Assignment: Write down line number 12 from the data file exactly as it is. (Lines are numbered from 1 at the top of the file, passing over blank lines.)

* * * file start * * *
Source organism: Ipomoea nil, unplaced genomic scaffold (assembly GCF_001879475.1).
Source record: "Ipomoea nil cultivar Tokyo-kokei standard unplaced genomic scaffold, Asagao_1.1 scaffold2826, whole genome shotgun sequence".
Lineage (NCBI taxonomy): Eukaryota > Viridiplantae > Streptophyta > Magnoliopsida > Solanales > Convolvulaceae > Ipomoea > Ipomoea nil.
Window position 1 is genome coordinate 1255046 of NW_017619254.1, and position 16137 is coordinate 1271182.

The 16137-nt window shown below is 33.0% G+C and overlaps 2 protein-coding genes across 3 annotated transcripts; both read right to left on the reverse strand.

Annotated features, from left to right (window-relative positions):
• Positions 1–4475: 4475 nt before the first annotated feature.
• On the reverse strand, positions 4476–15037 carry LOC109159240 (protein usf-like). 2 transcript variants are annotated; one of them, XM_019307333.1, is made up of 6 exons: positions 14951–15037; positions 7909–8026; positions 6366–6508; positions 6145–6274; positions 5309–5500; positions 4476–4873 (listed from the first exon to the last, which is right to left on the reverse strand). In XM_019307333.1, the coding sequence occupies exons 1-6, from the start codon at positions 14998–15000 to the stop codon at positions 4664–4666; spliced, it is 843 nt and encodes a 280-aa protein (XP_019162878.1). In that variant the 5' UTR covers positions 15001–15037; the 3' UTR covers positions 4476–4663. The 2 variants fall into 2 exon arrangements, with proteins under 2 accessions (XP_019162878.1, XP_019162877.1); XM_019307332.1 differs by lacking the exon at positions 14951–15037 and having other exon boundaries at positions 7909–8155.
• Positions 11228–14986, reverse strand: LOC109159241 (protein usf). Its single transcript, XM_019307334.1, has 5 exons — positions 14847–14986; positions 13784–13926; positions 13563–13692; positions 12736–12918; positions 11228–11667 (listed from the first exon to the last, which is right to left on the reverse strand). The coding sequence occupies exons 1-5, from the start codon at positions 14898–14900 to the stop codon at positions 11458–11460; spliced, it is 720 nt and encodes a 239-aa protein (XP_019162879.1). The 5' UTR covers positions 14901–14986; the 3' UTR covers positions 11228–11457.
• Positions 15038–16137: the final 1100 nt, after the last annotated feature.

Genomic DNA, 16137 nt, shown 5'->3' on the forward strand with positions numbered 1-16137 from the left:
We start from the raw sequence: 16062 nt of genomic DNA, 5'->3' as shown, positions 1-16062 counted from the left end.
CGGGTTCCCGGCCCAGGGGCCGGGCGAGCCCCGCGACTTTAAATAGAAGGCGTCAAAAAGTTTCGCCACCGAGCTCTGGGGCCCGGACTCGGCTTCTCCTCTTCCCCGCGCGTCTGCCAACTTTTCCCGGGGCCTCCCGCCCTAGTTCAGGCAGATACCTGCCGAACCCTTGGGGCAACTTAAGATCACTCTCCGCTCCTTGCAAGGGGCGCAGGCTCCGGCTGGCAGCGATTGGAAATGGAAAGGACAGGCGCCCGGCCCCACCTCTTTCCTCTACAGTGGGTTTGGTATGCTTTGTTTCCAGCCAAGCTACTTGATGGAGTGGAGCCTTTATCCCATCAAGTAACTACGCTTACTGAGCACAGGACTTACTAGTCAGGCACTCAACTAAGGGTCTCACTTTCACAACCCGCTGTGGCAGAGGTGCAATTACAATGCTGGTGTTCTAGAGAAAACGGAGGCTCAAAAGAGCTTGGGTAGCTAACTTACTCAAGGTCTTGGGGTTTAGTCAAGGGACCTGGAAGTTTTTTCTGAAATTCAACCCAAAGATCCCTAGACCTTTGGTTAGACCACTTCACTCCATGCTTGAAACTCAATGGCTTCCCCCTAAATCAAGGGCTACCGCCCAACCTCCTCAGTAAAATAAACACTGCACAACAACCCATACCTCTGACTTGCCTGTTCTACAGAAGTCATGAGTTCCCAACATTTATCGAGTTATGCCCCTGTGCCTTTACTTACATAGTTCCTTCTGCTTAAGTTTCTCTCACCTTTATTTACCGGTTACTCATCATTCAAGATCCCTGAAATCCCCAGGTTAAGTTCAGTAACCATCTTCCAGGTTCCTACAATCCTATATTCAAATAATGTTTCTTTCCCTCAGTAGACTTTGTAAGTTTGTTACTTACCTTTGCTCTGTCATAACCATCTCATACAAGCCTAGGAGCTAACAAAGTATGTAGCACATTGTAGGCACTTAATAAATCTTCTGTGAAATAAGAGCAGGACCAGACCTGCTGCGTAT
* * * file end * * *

We start from the raw sequence: 16062 nt of genomic DNA, 5'->3' as shown, positions 1-16062 counted from the left end.